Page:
OTTAWA – The Trudeau government plans to cap the spring sitting of Parliament with long-awaited legislation on Access to Information and national security — bills unlikely to be debated by MPs in a serious way until the fall.With just days left before MPs are slated to retreat to their ridings for the summer, the bills will — at the very least — signal the government’s intention to fulfil key promises.The government had promised an initial wave of changes to the Access to Information Act by the end of winter — what Treasury Board President Scott Brison called “early wins” on overhauling the antiquated law intended to give Canadians access to federal files.The planned amendments included giving the information commissioner the power to order release of government records and ensuring the access law applies to the offices of the prime minister, cabinet members and administrative institutions that support Parliament and the courts.The pledge was considered an essential plank of the government platform on transparency designed to differentiate the Trudeau Liberals from Stephen Harper’s Conservatives, who broke 2006 campaign promises to modernize the access law.In March, Brison’s office cited the complex nature of the task in delaying the Liberal plans.The bill to be introduced Monday by Brison, Democratic Institutions Minister Karina Gould and Justice Minister Jody Wilson-Raybould could be the first substantial set of amendments to the access law in 34 years. The government has also promised a full review of the law by 2018, and mandatory reviews every five years thereafter.The Access to Information Act allows people who pay $5 to ask for everything from internal federal audits and meeting minutes to correspondence and studies. Departments are supposed to answer within 30 days or provide valid reasons why they need more time.However, the system has been almost universally criticized as slow, out of date and beset by loopholes that allow agencies to cling to information, including files more than half-a-century old.In her recent annual report, information commissioner Suzanne Legault said the law was being used as a shield against transparency.On Tuesday, the government plans to remodel several Conservative anti-terrorism measures and introduce new provisions with a bill from Public Safety Minister Ralph Goodale plainly titled “An Act respecting national security measures.”The extensive package of legislation will include more robust oversight of Canada’s border agency, which has faced some pointed questions over issues including in-custody deaths.In addition to new scrutiny for the Canada Border Services Agency, the bill will propose changes to ensure existing security watchdogs can exchange information and collaborate more easily on reviews.The legislation will also follow through on Liberal promises during the last election to repeal “problematic elements” of omnibus security legislation ushered in by the Conservatives after a gunman stormed Parliament Hill.The Trudeau government has committed to ensuring all CSIS warrants respect the Charter of Rights and Freedoms, to preserving legitimate protest and advocacy, and to defining terrorist propaganda more clearly.It has also pledged that appeals by Canadians on the no-fly list will be subject to mandatory review.The Liberals say the overall idea is to strike a balance that ensures security agencies have the tools they need to keep Canadians safe, while respecting the rights and freedoms of a democratic society.— Follow @JimBronskill on Twitter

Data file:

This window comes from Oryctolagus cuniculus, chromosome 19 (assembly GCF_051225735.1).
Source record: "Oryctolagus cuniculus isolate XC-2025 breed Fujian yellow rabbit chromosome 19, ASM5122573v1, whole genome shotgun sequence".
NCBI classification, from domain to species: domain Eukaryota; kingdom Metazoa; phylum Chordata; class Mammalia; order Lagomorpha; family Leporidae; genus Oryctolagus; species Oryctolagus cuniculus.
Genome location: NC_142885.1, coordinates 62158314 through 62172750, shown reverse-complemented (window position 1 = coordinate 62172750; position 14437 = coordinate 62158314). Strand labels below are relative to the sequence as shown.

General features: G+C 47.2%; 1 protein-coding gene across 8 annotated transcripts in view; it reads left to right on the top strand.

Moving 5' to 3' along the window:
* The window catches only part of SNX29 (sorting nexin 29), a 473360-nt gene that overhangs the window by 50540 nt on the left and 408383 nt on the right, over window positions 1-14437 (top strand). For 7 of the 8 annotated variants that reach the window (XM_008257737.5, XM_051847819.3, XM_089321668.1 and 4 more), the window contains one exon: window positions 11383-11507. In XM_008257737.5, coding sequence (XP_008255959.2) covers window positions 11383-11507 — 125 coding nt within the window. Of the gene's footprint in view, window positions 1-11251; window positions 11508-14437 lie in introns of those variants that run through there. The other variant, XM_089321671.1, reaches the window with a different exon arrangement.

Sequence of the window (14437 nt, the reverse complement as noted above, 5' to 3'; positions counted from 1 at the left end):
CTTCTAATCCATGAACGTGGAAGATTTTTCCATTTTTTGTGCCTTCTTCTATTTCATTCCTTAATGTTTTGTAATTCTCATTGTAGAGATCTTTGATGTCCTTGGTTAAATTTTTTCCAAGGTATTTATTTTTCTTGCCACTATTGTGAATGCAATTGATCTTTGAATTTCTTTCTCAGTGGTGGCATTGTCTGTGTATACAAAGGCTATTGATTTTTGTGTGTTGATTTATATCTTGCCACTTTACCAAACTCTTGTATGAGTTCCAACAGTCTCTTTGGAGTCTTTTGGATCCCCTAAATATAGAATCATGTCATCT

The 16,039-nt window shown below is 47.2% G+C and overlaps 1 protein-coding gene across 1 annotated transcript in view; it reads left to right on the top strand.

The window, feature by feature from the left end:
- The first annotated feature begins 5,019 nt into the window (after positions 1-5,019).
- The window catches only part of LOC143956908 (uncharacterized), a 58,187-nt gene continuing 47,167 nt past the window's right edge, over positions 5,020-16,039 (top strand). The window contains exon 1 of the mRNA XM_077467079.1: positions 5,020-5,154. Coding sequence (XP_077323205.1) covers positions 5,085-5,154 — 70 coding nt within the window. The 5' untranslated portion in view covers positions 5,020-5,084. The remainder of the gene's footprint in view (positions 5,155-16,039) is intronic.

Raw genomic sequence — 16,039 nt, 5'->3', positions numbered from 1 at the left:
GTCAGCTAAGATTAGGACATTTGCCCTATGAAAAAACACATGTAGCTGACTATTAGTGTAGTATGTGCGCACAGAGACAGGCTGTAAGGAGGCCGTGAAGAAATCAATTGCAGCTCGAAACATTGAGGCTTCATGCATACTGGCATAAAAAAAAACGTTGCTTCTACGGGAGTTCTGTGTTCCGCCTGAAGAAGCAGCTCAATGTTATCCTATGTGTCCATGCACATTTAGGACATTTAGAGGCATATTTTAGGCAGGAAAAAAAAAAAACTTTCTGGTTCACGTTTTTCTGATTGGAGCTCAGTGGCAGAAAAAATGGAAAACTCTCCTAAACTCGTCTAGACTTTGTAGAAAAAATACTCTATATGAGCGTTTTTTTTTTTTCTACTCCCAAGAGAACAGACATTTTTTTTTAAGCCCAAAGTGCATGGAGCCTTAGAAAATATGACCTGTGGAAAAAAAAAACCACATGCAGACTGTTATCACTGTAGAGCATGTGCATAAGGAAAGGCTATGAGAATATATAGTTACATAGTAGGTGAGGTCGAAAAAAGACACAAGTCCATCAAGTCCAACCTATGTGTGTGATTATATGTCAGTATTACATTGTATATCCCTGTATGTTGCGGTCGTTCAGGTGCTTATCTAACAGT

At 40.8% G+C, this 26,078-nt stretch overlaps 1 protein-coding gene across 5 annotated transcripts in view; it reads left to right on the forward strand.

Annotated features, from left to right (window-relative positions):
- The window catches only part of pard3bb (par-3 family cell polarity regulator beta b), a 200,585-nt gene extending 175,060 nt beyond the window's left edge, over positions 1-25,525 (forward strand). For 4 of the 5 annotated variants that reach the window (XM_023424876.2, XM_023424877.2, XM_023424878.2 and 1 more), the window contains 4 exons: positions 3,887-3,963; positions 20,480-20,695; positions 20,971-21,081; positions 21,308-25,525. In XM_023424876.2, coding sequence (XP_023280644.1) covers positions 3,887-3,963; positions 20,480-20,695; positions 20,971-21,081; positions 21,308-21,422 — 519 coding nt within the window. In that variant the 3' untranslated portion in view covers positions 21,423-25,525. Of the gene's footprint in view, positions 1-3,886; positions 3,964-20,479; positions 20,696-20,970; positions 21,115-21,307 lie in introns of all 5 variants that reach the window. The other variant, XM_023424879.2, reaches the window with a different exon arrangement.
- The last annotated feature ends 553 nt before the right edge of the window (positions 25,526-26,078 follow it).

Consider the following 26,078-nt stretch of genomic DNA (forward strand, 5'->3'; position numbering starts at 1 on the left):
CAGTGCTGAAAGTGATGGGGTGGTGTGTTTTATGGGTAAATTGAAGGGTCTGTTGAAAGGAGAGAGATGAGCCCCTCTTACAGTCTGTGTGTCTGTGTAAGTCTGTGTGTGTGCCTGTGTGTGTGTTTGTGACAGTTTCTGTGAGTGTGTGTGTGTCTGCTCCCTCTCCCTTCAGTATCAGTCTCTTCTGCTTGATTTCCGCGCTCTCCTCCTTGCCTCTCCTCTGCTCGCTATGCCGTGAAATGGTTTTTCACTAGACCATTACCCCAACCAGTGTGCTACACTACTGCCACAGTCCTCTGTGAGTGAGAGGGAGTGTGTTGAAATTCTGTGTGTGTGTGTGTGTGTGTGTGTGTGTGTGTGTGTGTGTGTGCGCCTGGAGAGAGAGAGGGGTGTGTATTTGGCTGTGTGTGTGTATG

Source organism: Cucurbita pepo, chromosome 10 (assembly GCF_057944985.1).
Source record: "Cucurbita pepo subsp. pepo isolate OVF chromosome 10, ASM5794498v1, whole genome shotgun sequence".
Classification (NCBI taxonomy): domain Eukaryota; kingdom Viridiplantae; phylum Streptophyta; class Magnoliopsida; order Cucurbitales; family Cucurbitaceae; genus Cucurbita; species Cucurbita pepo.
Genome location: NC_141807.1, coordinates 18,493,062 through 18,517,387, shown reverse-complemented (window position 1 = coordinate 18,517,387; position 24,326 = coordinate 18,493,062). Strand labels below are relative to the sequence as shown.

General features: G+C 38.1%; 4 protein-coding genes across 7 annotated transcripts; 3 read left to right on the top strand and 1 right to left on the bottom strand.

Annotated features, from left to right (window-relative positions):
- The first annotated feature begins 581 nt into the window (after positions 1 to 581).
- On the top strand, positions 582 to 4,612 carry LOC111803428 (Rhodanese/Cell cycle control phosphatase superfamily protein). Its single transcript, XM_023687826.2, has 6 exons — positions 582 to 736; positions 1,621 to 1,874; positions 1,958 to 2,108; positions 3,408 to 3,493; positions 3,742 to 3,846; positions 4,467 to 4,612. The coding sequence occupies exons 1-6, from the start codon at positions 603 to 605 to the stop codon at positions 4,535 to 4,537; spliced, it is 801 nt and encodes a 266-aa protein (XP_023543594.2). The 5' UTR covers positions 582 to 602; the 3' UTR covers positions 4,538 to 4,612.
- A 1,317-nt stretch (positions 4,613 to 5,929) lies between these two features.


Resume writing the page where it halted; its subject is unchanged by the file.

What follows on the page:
Highlights from the news file for Thursday, July 6———TRUDEAU TO APPEAL TO PROTESTERS ON EVE OF G20: Prime Minister Justin Trudeau’s sunny ways will be tested over the next few days amid tensions both inside and outside the gates of the G20 summit in Germany. Trudeau arrived in the northern port city of Hamburg just hours before U.S. President Donald Trump, whose protectionist rhetoric and stance against climate change action pose a threat to much of the G20’s recent progress. Tens of thousands of anti-globalization protesters have descended on the city to disrupt the meetings, and have already set fire to a Porsche dealership. Trudeau has been called on to appeal to the protesters at Thursday night’s rock concert in Hamburg, where he will give a short speech promoting the benefits of global co-operation beyond corporations and the world’s richest citizens. Inside the meetings, tensions will flare around everything from climate change to free trade deals, but much of the action is expected in one-on-one meetings between various leaders — to say nothing of the much-anticipated Friday head-to-head between Trump and Russian President Vladimir Putin.———LAC-MEGANTIC MARKS FOURTH ANNIVERSARY OF RAIL TRAGEDY: Four years after the rail disaster that killed 47 people in their town, a group of Lac-Megantic citizens renewed the call for the construction of a bypass that would steer trains away from the core of the community. Robert Bellefleur, spokesman for a rail-safety group in the town, said Thursday his group is outraged that Prime Minister Justin Trudeau and other politicians seem to accept that a bypass might not be ready for years. The Quebec and federal governments have financed a feasibility study on the matter, and the province’s environmental review agency began public hearings on the issue in May. But Bellefleur said dangerous goods continue to be transported through the town on a section of rail track that has been rebuilt with an even steeper curve than before. On July 6, 2013, a runaway train carrying crude oil from the United States derailed in downtown Lac-Megantic and exploded, killing 47 people and destroying much of the city’s core. To mark the anniversary, the town planned a series of low-key activities including a church service, an outdoor vigil and an activity at the town’s train station.———TORONTO AREA HOME SALES PLUNGE 37 PER CENT LAST MONTH: Home sales in the Greater Toronto Area plunged 37.3 per cent last month compared with a year ago, the city’s real estate board said Thursday as buyers moved to the sidelines following the introduction of rules aimed at cooling one of the hottest housing markets in North America. The Toronto Real Estate Board said 7,974 homes changed hands in June while the number of new properties on the market climbed 15.9 per cent year-over-year to 19,614. The average price for all properties was $793,915, up 6.3 per cent from the same month last year, but down 8.1 per cent from May. The data comes after the Ontario government implemented rules intended to dampen Toronto’s real estate market, where escalating prices have concerned policy-makers at the municipal, provincial and federal levels. Ontario’s measures, which were retroactive to April 21, include a 15 per cent tax on foreign buyers in the Greater Golden Horseshoe region, expanded rent controls and legislation allowing Toronto and other cities to tax vacant homes.———HEAD OF INQUIRY SAYS PROCESS MOVING QUICKLY: The head of an inquiry into missing and murdered Indigenous women denies the process is drifting, saying in Vancouver that she believes it’s moving at “lightning speed.” Marion Buller says that in the first eight months, staff have been hired, offices have opened and a first hearing has been held. The inquiry has faced controversy over the resignation of its executive director and complaints from families that the process is not moving fast enough. Buller says community hearings will be held beginning Sept. 10 in Thunder Bay, Ont., before moving on to Smithers, B.C., Winnipeg, Saskatoon, Halifax, Edmonton, Yellowknife and closing in mid-December in Maliotenam, Que. She also says two expert panels will speak to the inquiry this year on the topics of Indigenous laws and decolonization and human rights. Executive director Michele Moreau resigned last week, citing personal reasons, prompting the Native Women’s Association of Canada to urge the inquiry to be more transparent and reassuring to families.———COURT UPHOLDS BREATHALYZER EVIDENCE RULES: The Supreme Court of Canada is upholding procedures that permit shortcuts in allowing a motorist’s breathalyzer sample into evidence — even in cases where taking the sample may have been unlawful. In a decision Thursday, the court is affirming the existing charter process for challenging police actions in obtaining a sample. The high court’s 5-4 ruling comes in the case of Dion Henry Alex, who was stopped by police in Penticton, B.C., in April 2012. Alex failed a roadside test and was taken to the police detachment, where he blew above the legal blood alcohol limit in two subsequent tests. At issue was the continuing relevance of a 1976 Supreme Court decision that said the Crown did not need to prove the demand for a breath test was lawful in order to rely on evidentiary shortcuts about the accuracy of test readings. Following introduction of the Charter of Rights and Freedoms in the 1980s, the courts said that an argument a breath sample was obtained unlawfully must come in the form of a charter challenge against unreasonable search and seizure.———ISOLATION HEARING TO GO AHEAD, JUDGE RULES: A constitutional challenge to Canada’s segregation laws should go ahead in September as scheduled despite objections from the federal government, an Ontario court ruled Thursday. In rejecting Ottawa’s adjournment request, Superior Court Justice Frank Marrocco said the hearing would not get in the way of Parliament, which is dealing with pending legislation that aims to put limits on solitary confinement. Even if the relevant bill were enacted, Marrocco said, the constitutional challenge would proceed anyway, so there would be no advantage to delaying a hearing. At issue is the practice known as administrative segregation that civil liberties groups argue can amount to indefinite solitary confinement. Such isolation is frequently used to manage difficult inmates, especially those whose safety may be at risk in the general population. The Canadian Civil Liberties Association and Canadian Association of Elizabeth Fry Societies maintain the current system subjects affected inmates to cruel and unusual punishment and violates their rights in several ways.———PETER JULIAN DROPS OUT OF NDP LEADERSHIP RACE: B.C. NDP MP Peter Julian is dropping out of the race to lead the federal New Democrats. Julian — the first contender to enter the race — made the announcement at a news conference today in Ottawa. The veteran MP was one of five candidates so far to join the race to replace Tom Mulcair at the helm of the party. Other current contenders include MPs Niki Ashton, Charlie Angus, Guy Caron and Ontario legislator Jagmeet Singh. The next leadership debate is scheduled to take place in Saskatoon on July 11, followed by events in Victoria and Montreal in August and one in Vancouver in September. Online voting in the leadership race will begin Sept. 18 and results will be announced in October after each round of balloting.———NEW DEMOCRATS TAKE POWER IN BRITISH COLUMBIA ON JULY 18: British Columbia premier-designate John Horgan and his cabinet will be officially sworn in on July 18. The ceremony in Victoria will come almost three weeks after Horgan’s New Democrats and three members of the Green party ousted Christy Clark’s Liberals following 16 years in office. The NDP and Greens defeated the Liberals in a confidence vote in the legislature. May’s election saw the Liberals win 43 seats in the 87-seat legislature, but the NDP with 41 seats and the Greens with three seats reached an agreement to push the Liberals from office and form a minority NDP government. Earlier this week, Horgan appointed three political veterans to head his inner circle of advisers, including well-known bureaucrat Don Wright and former Vancouver councillor Geoff Meggs.———QUEBEC HOPING TO OFFER FREE ABORTION PILL: The Quebec government is hoping to offer free abortion pills later this year. Mifegymiso, a two-drug combination also known as RU-486, was authorized by Health Canada in July 2015 and entered the market in January. It costs about $300. The drug isn’t currently available in Quebec, but Barrette says he’s hopeful advanced discussions with groups representing the province’s doctors and pharmacists will make access a reality by this fall. Barrette said the abortion pill shouldn’t be confused with the morning-after pill. Alongside the surgical option, the abortion pill gives women another option, albeit under very strict guidelines. It will be accessible for those with a doctor’s prescription, while women taking it will need to have a medical follow-up. In April, New Brunswick was the first province to announce it would make the abortion pill available free of charge. Ontario, Manitoba, Alberta have also said they intend to offer the pill free of charge.———ANOTHER RIGHT WHALE ENTAGLES IN FISHING GEAR: An endangered North Atlantic right whale has been freed after getting entangled in fishing gear near the area where six other whales were found dead. Tonya Wimmer of the Marine Animal Response Society said the large whale was cut free of the fishing line in its mouth after it was spotted by an aerial surveillance plane in the Gulf of St. Lawrence on Wednesday afternoon. The whale didn’t appear to have been snarled in the mess of gear for very long, and appeared to not have suffered serious injuries, said Kim Davies of Dalhousie University’s Department of Oceanography. A research ship was nearby and marine mammal experts were able to free the whale within six hours of it being spotted. The discovery comes after six of the massive animals were found floating in the gulf, with two suffering injuries consistent with ship strikes and a third dying from an entanglement in fishing gear. One of the six dead whales has now drifted close to shore on the Magdalen Islands. Wimmer said they are discussing sending a team to do an animal autopsy to determine its cause of death, as had been done in three others.